It’s quite rare these days for me to get a job situated in a rural, picturesque part of the country but it happened last week for me as I was asked to travel to Bishop’s Waltham, this lovely little Georgian town is placed at the head of the river Hamble in Hampshire.
Over the past five years as a hog roast chef, I usually have to do corporate events for big business’ that want to treat their staff to a nice evening or day out followed by a delicious hog roast sandwich. This is a great earner and to see how and where other people work but it does make me miss the rural jobs I used to get where it would be lovely surroundings and a really relaxed atmosphere.
The Bishop’s Waltham hog roast was exactly that, the event was local gathering to celebrate bonfire night, this time of year, it gets pretty dark very quickly so I had to prepare everything well in advance, this includes making sure that the crackling is served up separately to everything else and that the food is kept at a great temperature because a cold hog roast is the best…said no one, ever!
Hog Roast Bishop’s Waltham Leaders In Our Field
With the Bishop’s Waltham hog roast expected to be a bitterly cold night, I decided to change my game ever so slightly and provide a mass of baked potatoes, these are fantastic additions to the menu as they retain heat a lot better than rolls therefore keeping the guests hands nice and toasty with a tasty filling of freshly roasted pork, cheese or apple sauce. Trust me, once you’ve been stood in the winter night air for five minutes, a baked potato with this type of filling can change your life somewhat.
I began the roast at around 2pm in order to have it ready for the Bishop’s Waltham locals to enjoy whilst the fireworks and bonfire were kicking off, I know it must be hard to organise a fireworks display but trying to organise a hog roast and to have it ready by the time the party really begins is a hard job in itself!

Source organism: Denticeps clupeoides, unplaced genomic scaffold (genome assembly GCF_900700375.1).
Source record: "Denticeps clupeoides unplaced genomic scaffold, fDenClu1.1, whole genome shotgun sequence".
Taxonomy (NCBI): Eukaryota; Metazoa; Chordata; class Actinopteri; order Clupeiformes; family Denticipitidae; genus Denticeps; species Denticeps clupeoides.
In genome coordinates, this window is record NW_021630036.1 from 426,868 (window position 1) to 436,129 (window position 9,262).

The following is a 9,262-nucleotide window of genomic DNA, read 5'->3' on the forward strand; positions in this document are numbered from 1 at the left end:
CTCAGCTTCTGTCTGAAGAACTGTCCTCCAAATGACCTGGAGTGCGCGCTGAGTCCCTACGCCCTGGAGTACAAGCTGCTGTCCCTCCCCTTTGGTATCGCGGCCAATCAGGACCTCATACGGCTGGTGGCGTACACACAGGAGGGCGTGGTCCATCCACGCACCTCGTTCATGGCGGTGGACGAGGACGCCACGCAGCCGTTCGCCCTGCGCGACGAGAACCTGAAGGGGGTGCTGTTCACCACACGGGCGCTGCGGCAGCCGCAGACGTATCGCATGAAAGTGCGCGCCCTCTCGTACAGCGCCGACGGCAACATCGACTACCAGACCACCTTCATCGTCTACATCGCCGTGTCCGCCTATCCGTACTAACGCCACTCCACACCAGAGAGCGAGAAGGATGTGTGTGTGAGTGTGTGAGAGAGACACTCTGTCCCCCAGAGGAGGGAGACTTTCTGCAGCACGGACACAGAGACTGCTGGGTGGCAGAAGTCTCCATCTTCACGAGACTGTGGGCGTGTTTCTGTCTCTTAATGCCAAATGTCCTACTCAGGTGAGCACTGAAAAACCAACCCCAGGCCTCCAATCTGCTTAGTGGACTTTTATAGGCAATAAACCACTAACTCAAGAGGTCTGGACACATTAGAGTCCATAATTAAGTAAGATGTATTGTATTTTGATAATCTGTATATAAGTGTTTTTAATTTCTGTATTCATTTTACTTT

My method of hog roasting is very traditional, I like to use a home-made apple sauce as well as sage and onion stuffing this combination is not only a timeless classic but also a fantastic blend of many flavours. I don’t tend to offer the sweet glazes on my hogs as I find them to be a bit too sickly sometimes but I did use a blend of cider and sugar to inject the hog for added succulence.
As the darkness approached in the early evening I was minutes away from serving up some delicious food, the smell intertwined with the aroma of sparklers and gunpowder made me feel warm inside despite the darkness and bitter cold air.
As the fireworks went off and the bonfire roared way in the field, I watched as the rosy faced diners ploughed through their sandwiches and became satisfied with my hard work. I did however have one guest who told me that the first and last hog roast he ever had contained a bone and it had put him off ever since, I told him that he could watch me carve his if he liked and he agreed.
After watching this chap, devour his pulled pork sandwich I was pleased that I had transformed someone’s opinion from hate to love of the roasted hog. The Bishop’s Waltham hog roast turned out to be a huge success and many people enquired about having me cater for parties and a few corporate events, so not only did I get to work at a fantastic fireworks display but I also got to convince a chap that not all hog roasters are the same, I wouldn’t dream of serving any bone in a hog roast sandwich, it disappoints me to hear of other caterers doing this type of thing but there you go, I’ll guarantee absolutely every sandwich I serve has not gristle, bone or any other nasty surprises in it. Just great quality, succulent meat this time and every time I serve. That is one thing you and the chap I converted at the Bishop’s Waltham hog roast can be sure of.